Consumers More Likely to Choose Vegan if it's Not Called 'Vegan'

Other labels, such as "healthy" or "sustainable," were more effective, a study showed.

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LOS ANGELES — There may be a simple way to convince meat eaters to consume vegan food, according to a new USC study: Don’t call the food “vegan.”

Americans were far less likely to choose a gourmet gift basket without meat or dairy if it was labeled “vegan” or “plant-based,” according to a nationally representative survey of more than 7,500 U.S. adults. By contrast, labeling the basket “healthy” and/or “sustainable” roughly doubled the likelihood that Americans would choose it. 

The findings – published in the Journal of Environmental Psychology and presented this week at the Society for Risk Analysis Annual Meeting in Washington, D.C. – suggest that changing labels of vegan food to focus on their health and environmental benefits, rather than their ingredients, may encourage people to eat meals without dairy and red meat. Studies show that eating less meat and dairy products is better for the environment, given the high amount of greenhouse gas emissions that come with meat and dairy production. 

“The word ‘vegan’ has a negative connotation,” said study co-author Wändi Bruine de Bruin, co-director of the Behavioral Sciences Program at the USC Schaeffer Center for Health Policy & Economics. “Focusing on the health and environmental benefits is helpful because a lot of people are increasingly concerned about eating food that is healthy and good for the planet.”

Researchers gave U.S. residents a choice between a vegan gourmet gift basket and one that contained meat and cheese. Participants randomly saw the vegan basket labeled as “vegan,” “plant-based,” “healthy,” “sustainable,” or “healthy and sustainable.” The study found: 

  • 27% of participants chose the vegan basket that was labeled “plant-based,” only slightly better than the “vegan” label (20%).
  • 42% chose the vegan basket when it was labeled “healthy,” 43% when it was labeled “sustainable,” and 44% when it was called “healthy and sustainable.”
  • This labeling effect was consistent across socio-demographics groups but was strongest among self-proclaimed red-meat eaters. 

There’s an urgent need for people to modify their behaviors to aid the environment, noted co-author Joe Árvai, director of the USC Dornsife Wrigley Institute for Environmental Studies.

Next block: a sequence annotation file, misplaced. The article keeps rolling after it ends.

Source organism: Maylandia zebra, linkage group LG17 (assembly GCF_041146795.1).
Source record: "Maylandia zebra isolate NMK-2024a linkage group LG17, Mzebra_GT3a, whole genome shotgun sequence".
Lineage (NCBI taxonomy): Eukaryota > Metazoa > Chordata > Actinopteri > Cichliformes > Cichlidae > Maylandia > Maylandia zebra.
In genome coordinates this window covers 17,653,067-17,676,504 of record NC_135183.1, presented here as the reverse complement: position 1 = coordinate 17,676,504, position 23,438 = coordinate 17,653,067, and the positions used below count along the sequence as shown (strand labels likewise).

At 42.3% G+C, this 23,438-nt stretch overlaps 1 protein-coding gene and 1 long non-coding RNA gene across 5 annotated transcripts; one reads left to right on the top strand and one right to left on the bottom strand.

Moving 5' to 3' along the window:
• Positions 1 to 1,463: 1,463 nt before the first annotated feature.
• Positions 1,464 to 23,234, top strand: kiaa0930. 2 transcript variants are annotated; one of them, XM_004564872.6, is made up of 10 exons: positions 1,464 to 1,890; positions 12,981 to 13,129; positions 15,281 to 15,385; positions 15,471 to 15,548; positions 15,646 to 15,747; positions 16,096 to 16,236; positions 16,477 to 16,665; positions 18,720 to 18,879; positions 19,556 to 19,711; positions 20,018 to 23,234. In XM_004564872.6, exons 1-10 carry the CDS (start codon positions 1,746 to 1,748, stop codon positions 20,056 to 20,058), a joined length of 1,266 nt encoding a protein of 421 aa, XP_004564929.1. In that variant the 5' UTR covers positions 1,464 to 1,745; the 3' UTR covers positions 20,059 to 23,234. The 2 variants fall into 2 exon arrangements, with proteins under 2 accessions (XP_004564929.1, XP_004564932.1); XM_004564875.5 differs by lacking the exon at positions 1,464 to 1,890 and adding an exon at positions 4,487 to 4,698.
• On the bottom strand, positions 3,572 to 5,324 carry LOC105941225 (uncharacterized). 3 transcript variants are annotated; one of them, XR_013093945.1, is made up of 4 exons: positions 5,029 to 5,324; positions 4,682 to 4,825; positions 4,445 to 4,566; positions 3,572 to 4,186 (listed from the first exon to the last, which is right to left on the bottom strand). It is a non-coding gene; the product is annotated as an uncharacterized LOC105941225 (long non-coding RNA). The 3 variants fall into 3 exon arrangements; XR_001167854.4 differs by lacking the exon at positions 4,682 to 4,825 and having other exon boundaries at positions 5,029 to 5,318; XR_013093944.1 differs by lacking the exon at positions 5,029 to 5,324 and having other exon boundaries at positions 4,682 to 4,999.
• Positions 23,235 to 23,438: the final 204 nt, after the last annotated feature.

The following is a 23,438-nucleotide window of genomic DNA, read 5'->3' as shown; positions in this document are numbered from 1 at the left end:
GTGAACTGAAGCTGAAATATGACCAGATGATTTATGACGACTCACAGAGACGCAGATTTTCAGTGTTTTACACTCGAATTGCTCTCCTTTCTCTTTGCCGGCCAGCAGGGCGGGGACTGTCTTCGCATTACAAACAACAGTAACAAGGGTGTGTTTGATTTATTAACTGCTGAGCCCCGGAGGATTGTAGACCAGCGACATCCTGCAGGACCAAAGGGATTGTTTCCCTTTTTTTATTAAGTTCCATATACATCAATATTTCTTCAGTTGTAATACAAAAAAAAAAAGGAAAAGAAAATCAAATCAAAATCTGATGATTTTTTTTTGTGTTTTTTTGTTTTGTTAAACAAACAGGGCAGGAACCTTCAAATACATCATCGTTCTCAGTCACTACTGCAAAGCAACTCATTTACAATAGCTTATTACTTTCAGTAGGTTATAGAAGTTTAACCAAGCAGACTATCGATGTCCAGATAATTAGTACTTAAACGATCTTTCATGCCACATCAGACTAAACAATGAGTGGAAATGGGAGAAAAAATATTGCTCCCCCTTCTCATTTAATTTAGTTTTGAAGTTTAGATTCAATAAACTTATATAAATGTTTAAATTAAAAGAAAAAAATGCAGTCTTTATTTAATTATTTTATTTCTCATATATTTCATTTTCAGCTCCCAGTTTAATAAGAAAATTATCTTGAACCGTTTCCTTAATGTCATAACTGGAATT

“We live in deeply polarized times where even the mere mention of certain words and phrases – from ‘climate change’ to going ‘vegetarian’ – can trigger people into inaction or, worse, even higher levels of unsustainable consumption,” Árvai said. “That’s why studies like this are so important. They help us to understand how to talk about some of the most important issues of our time in a way that motivates action without causing half the country to tune us out.”

Bruine de Bruin, who is also provost professor of Public Policy, Psychology, and Behavioral Science at the USC Sol Price School of Public Policy, added that the results are promising because labels are relatively cheap and easy to change: “Supermarkets, stores, and restaurants can choose to change how they market products and themselves, based on these findings.”

The research was conducted as part of the Understanding America Study, a nationally representative internet survey of U.S. adults from the Center for Economic and Social Research, located within the USC Dornsife College of Letters, Arts and Sciences. Survey participants were told that some of them would be randomly selected to receive the gift basket of their choice.

“These questions were fielded in our end-of-year survey, which is one of our study members’ favorites,” said co-author Tania Gutsche, co-director, Center for Economic and Social Research and Study Manager of the Understanding America Study. “USC researchers are given the opportunity to ask a limited number of questions on whatever their pet topic is, and exploring diet labeling and choice is also one of mine.”

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